The day after Apple posted massive profits in its latest fiscal report, the working conditions along the Cupertino technology giant’s supply lines, particularly those found in the Foxconn factories littered across China, have once again come under scrutiny in a NY Times exposé; not because something new has happened, but because nothing old has changed.
Amidst Apple’s record breaking iPhone sales, the continued growth of the dominance of its iPad, and the resurgence of its Mac computer brand, the company has been plagued by ongoing concerns about inhumane working conditions along its supply line, including workers enduring exorbitantly long hours and an unsafe work environment, conditions that if questioned by the employees themselves have led to threats and even physical punishment. Further, several have been killed and dozens injured in factory explosions this last year, saying nothing about the rash of well-publicized suicides the year before.
So who’s to blame for this ongoing crisis? While there are several prime candidates the truth of the matter is that we, the Apple crazed consumer, are largely at fault, as one anonymous Apple executive explains, “Right now, customers care more about a new iPhone than working conditions in China.”
The previous quote comes at the end of a particularly succinct explanation of this entire situation: “You can either manufacture in comfortable, worker-friendly factories, or you can reinvent the product every year, and make it better and faster and cheaper, which requires factories that seem harsh by American standards. And right now, customers care more about a new iPhone than working conditions in China,” the unidentified Apple executive told the Times.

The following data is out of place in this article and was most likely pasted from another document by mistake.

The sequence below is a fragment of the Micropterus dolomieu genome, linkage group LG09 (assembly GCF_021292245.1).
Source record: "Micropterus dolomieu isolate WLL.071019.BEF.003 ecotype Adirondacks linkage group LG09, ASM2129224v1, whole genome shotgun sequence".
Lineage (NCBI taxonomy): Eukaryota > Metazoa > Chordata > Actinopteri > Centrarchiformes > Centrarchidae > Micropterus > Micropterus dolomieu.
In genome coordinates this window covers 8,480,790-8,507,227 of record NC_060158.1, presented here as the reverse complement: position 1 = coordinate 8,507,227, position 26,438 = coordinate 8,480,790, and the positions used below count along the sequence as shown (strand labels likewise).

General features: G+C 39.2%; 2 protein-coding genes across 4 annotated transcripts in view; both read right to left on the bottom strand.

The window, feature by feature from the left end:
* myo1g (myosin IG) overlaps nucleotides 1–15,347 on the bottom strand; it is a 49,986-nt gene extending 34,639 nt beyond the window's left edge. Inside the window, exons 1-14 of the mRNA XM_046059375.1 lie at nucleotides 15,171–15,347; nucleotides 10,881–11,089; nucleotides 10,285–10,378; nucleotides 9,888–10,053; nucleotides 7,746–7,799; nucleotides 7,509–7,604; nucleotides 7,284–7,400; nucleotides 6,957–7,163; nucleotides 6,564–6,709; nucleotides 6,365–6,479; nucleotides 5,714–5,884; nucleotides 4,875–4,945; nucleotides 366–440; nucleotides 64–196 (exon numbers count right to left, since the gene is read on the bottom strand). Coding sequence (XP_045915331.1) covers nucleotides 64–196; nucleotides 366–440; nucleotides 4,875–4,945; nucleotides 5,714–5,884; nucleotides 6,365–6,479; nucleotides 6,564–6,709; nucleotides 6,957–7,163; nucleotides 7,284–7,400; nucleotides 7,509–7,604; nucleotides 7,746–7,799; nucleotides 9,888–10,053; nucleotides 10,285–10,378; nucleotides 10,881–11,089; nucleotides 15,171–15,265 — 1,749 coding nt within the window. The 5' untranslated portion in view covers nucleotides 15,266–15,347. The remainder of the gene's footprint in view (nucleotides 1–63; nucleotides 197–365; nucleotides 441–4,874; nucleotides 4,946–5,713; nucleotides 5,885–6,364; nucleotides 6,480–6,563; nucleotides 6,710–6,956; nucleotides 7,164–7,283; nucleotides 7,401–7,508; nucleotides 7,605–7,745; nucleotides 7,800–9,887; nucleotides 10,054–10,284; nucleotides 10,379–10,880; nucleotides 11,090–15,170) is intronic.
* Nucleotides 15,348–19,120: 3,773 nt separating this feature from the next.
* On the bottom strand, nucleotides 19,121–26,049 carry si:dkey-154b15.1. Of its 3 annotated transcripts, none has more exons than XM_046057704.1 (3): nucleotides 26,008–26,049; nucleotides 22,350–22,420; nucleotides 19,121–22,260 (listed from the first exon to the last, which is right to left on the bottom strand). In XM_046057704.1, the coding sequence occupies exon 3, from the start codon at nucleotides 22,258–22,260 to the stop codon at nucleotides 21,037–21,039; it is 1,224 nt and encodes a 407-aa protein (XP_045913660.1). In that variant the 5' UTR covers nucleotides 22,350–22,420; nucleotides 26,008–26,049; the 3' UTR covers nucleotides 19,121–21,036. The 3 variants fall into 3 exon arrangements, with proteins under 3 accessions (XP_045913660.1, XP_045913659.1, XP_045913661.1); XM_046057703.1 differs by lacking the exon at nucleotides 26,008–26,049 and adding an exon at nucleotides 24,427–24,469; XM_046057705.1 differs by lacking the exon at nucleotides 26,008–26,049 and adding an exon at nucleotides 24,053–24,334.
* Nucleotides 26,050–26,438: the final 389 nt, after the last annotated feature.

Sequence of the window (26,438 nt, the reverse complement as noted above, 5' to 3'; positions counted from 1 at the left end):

Perhaps read that quote one more time and this time remember that the two things we’re talking about here are human beings in China and that slightly more affordable gadget in your hand. The fact is the atrocious working conditions at Foxconn factories, which manufacture an estimated 40 percent of the world’s technological gadgets for companies like Microsoft, Hewlett-Packard, Dell, and Sony (in case you thought I was just picking on Apple), don’t change because of us, because of our insatiable appetite for the latest, greatest, and not to mention most affordable technology.
Just imagine how the general Apple crazed public would feel if the company suddenly announced that it had altered its metronome-like release schedule and would now only be releasing a new phone or tablet every second or third year. Further, the new devices would cost about 25 to 30 percent more than they used to. The reasons behind the hypothetical switch in the company’s modus operandiwould of course be that it had demanded changes in the working conditions of its suppliers or perhaps that it had moved its supply chain to North America, but I doubt the general public would aceept the explanation and Apple would have a veritable mutiny on its hands.
I’m not sure if I can explain it, but Apple devices are like a drug that we simply can’t kick. Our desire, hell our need for such devices is what drives these labour atrocities overseas and despite the fact that Apple has revised its Supplier Code of Conduct the company itself has found that far less than half of its supplies abide by the rules (PDF), yet nothing is said, nothing is done, and nothing is changed because once again, “customers care more about a new iPhone than working conditions in China.”